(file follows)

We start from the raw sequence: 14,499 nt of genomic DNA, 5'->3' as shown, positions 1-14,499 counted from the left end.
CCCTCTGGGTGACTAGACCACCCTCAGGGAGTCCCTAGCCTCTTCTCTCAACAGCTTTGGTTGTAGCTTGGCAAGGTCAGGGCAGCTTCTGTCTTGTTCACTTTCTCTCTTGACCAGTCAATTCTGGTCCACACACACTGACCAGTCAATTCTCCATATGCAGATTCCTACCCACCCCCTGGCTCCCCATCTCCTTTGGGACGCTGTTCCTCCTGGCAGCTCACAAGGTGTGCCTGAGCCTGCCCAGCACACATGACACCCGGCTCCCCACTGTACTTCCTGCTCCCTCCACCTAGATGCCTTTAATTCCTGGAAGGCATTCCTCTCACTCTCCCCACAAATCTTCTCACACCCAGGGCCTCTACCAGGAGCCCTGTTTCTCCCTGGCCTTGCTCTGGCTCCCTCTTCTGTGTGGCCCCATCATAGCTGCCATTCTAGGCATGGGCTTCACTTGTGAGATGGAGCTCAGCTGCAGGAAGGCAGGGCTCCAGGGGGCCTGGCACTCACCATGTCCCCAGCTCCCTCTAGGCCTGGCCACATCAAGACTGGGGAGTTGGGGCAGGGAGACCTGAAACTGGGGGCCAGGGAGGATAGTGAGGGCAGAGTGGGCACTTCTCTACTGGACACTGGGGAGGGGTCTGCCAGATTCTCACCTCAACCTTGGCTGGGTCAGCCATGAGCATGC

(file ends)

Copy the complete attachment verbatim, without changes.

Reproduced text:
We start from the raw sequence: 14,499 nt of genomic DNA, 5'->3' as shown, positions 1-14,499 counted from the left end.
CCCTCTGGGTGACTAGACCACCCTCAGGGAGTCCCTAGCCTCTTCTCTCAACAGCTTTGGTTGTAGCTTGGCAAGGTCAGGGCAGCTTCTGTCTTGTTCACTTTCTCTCTTGACCAGTCAATTCTGGTCCACACACACTGACCAGTCAATTCTCCATATGCAGATTCCTACCCACCCCCTGGCTCCCCATCTCCTTTGGGACGCTGTTCCTCCTGGCAGCTCACAAGGTGTGCCTGAGCCTGCCCAGCACACATGACACCCGGCTCCCCACTGTACTTCCTGCTCCCTCCACCTAGATGCCTTTAATTCCTGGAAGGCATTCCTCTCACTCTCCCCACAAATCTTCTCACACCCAGGGCCTCTACCAGGAGCCCTGTTTCTCCCTGGCCTTGCTCTGGCTCCCTCTTCTGTGTGGCCCCATCATAGCTGCCATTCTAGGCATGGGCTTCACTTGTGAGATGGAGCTCAGCTGCAGGAAGGCAGGGCTCCAGGGGGCCTGGCACTCACCATGTCCCCAGCTCCCTCTAGGCCTGGCCACATCAAGACTGGGGAGTTGGGGCAGGGAGACCTGAAACTGGGGGCCAGGGAGGATAGTGAGGGCAGAGTGGGCACTTCTCTACTGGACACTGGGGAGGGGTCTGCCAGATTCTCACCTCAACCTTGGCTGGGTCAGCCATGAGCATGC